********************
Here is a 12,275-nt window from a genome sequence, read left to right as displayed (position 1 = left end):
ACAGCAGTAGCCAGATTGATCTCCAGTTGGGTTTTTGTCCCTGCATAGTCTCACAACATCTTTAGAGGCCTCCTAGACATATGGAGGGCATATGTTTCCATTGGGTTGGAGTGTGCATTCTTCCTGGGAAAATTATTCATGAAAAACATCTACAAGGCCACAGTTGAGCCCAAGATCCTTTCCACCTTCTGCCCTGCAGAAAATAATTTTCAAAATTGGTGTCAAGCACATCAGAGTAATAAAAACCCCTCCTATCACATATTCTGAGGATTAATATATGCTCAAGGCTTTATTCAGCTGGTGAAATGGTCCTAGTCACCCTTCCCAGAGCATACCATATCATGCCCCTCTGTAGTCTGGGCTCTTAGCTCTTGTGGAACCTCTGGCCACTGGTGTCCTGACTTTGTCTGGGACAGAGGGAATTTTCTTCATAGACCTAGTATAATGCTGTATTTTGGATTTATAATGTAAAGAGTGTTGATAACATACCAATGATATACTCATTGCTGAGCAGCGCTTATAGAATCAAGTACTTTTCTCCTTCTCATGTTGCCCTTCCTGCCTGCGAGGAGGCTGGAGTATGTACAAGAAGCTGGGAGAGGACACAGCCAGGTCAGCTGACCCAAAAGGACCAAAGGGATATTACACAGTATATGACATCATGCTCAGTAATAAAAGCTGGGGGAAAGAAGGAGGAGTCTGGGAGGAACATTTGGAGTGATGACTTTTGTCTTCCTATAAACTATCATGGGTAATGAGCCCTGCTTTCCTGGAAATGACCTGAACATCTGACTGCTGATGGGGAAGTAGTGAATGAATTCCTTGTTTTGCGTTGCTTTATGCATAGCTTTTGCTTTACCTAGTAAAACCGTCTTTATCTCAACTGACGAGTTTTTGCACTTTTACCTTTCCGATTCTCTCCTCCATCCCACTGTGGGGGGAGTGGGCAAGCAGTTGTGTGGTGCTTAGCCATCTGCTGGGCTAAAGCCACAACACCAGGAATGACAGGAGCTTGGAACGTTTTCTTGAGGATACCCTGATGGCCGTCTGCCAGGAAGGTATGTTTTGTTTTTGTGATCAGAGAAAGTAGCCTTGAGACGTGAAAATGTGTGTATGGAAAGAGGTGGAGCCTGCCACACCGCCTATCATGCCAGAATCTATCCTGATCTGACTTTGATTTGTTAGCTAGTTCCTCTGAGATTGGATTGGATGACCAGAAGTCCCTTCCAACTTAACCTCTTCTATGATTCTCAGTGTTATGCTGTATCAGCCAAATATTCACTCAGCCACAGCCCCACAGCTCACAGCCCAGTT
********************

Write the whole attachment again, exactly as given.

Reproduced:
Here is a 12,275-nt window from a genome sequence, read left to right as displayed (position 1 = left end):
ACAGCAGTAGCCAGATTGATCTCCAGTTGGGTTTTTGTCCCTGCATAGTCTCACAACATCTTTAGAGGCCTCCTAGACATATGGAGGGCATATGTTTCCATTGGGTTGGAGTGTGCATTCTTCCTGGGAAAATTATTCATGAAAAACATCTACAAGGCCACAGTTGAGCCCAAGATCCTTTCCACCTTCTGCCCTGCAGAAAATAATTTTCAAAATTGGTGTCAAGCACATCAGAGTAATAAAAACCCCTCCTATCACATATTCTGAGGATTAATATATGCTCAAGGCTTTATTCAGCTGGTGAAATGGTCCTAGTCACCCTTCCCAGAGCATACCATATCATGCCCCTCTGTAGTCTGGGCTCTTAGCTCTTGTGGAACCTCTGGCCACTGGTGTCCTGACTTTGTCTGGGACAGAGGGAATTTTCTTCATAGACCTAGTATAATGCTGTATTTTGGATTTATAATGTAAAGAGTGTTGATAACATACCAATGATATACTCATTGCTGAGCAGCGCTTATAGAATCAAGTACTTTTCTCCTTCTCATGTTGCCCTTCCTGCCTGCGAGGAGGCTGGAGTATGTACAAGAAGCTGGGAGAGGACACAGCCAGGTCAGCTGACCCAAAAGGACCAAAGGGATATTACACAGTATATGACATCATGCTCAGTAATAAAAGCTGGGGGAAAGAAGGAGGAGTCTGGGAGGAACATTTGGAGTGATGACTTTTGTCTTCCTATAAACTATCATGGGTAATGAGCCCTGCTTTCCTGGAAATGACCTGAACATCTGACTGCTGATGGGGAAGTAGTGAATGAATTCCTTGTTTTGCGTTGCTTTATGCATAGCTTTTGCTTTACCTAGTAAAACCGTCTTTATCTCAACTGACGAGTTTTTGCACTTTTACCTTTCCGATTCTCTCCTCCATCCCACTGTGGGGGGAGTGGGCAAGCAGTTGTGTGGTGCTTAGCCATCTGCTGGGCTAAAGCCACAACACCAGGAATGACAGGAGCTTGGAACGTTTTCTTGAGGATACCCTGATGGCCGTCTGCCAGGAAGGTATGTTTTGTTTTTGTGATCAGAGAAAGTAGCCTTGAGACGTGAAAATGTGTGTATGGAAAGAGGTGGAGCCTGCCACACCGCCTATCATGCCAGAATCTATCCTGATCTGACTTTGATTTGTTAGCTAGTTCCTCTGAGATTGGATTGGATGACCAGAAGTCCCTTCCAACTTAACCTCTTCTATGATTCTCAGTGTTATGCTGTATCAGCCAAATATTCACTCAGCCACAGCCCCACAGCTCACAGCCCAGTT